Your Feet Can Be Causing Your Back Pain
Pain is not often restricted to the area that hurts.
For example, when you notice that your shoulders hurt, it is usually because of something that is going on with your neck or back or spine. The problem is not constrained to the shoulders only. If you seek medical attention from a holistic practitioner, such as a chiropractor, your diagnosis and treatment will be based on a comprehensive review and exam. Knowing that, it might not come as any surprise that the back pain you have noticed might be due to your feet. A direct link has been established between your feet and your lower back, and treatments are being explored that will help your pain management and prevention.
Your foot pressure can affect how your back works and feels.
Everyone stands differently. If you are standing flat footed, the construction of your foot and the way it holds your body impacts the way you move. You might have a flat foot that pulls on your spine and back as you walk and move. Your arch might be curved so that other muscles and ligaments in your body work harder or overcompensate for what your feet should be doing. Any change in the way you move will have the potential to affect your back. If the feet start standing or moving differently, your back will notice and could begin to hurt.
Your joints can be treated by chiropractors or other medical practitioners, and you should receive a thorough physical exam if you arrive for an appointment with complaints of back pain. While linking the feet to pain in your back has been studied and documented by researchers and practitioners, not everyone has embraced it. Talk to your chiropractor or doctor about the possibility, and ask your health care provider to take a look at the way you stand and how your feet pronate. Establishing the strengths and challenges of your foot posture might help you and your provider treat and manage your back pain. Engage in any treatments that are recommended, such as spinal manipulation, hot and cold treatments and electrical stimulation. If you find nothing is working to eliminate or lessen your back pain, consider the impact your feet might be having on that part of your body.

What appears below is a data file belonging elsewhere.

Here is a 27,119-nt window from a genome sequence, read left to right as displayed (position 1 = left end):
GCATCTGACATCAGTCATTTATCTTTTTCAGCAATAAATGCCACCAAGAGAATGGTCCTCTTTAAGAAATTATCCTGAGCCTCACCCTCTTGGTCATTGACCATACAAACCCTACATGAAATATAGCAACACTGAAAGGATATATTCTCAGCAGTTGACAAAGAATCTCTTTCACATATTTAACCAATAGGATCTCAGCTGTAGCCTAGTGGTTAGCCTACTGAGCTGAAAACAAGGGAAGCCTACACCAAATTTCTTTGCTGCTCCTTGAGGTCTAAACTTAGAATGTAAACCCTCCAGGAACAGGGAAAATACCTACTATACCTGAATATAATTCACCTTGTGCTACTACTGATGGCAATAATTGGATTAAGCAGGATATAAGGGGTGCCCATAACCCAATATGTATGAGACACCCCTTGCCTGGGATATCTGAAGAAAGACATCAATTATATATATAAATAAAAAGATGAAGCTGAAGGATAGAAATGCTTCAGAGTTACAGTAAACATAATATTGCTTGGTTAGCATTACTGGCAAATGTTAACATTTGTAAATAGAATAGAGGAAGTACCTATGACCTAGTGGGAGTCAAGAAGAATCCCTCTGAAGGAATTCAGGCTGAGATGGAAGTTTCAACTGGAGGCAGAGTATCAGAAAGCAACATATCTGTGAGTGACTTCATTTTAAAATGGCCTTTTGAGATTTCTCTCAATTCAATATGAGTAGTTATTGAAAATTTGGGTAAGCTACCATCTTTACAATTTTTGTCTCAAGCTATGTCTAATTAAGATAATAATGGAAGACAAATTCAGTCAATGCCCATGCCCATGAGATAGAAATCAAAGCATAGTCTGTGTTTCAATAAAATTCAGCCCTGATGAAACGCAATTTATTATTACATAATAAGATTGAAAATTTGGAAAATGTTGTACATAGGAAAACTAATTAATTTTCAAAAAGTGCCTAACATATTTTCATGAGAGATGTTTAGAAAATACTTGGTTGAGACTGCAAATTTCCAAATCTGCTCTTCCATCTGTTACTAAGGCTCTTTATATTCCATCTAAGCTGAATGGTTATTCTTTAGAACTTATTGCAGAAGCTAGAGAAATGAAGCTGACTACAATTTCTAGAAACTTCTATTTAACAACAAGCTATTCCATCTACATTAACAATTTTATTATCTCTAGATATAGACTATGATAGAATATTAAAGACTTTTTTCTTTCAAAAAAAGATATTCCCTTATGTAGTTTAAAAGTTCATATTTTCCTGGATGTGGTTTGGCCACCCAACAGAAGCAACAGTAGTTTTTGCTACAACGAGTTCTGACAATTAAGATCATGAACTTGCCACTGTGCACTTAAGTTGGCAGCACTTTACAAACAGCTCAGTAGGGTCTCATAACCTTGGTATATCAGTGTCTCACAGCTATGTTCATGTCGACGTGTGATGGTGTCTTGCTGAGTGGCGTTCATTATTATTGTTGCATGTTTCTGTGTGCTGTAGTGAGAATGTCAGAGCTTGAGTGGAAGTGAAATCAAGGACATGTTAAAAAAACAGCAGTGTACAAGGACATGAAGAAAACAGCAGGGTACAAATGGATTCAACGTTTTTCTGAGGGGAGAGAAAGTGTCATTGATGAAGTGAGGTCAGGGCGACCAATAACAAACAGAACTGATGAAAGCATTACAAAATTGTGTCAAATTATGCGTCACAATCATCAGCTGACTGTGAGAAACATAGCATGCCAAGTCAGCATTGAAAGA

Pain management needs to begin with a holistic approach.
If your back has just begun hurting, or the pain has been chronic, it can be tempting to focus solely on the back. However, the way you walk, stand, sit and move has a direct impact on your back and the muscles that affect it. Examine your entire spine and ask a qualified medical expert to take a look at your feet. You might be surprised at the relationship between your feet and your back problems.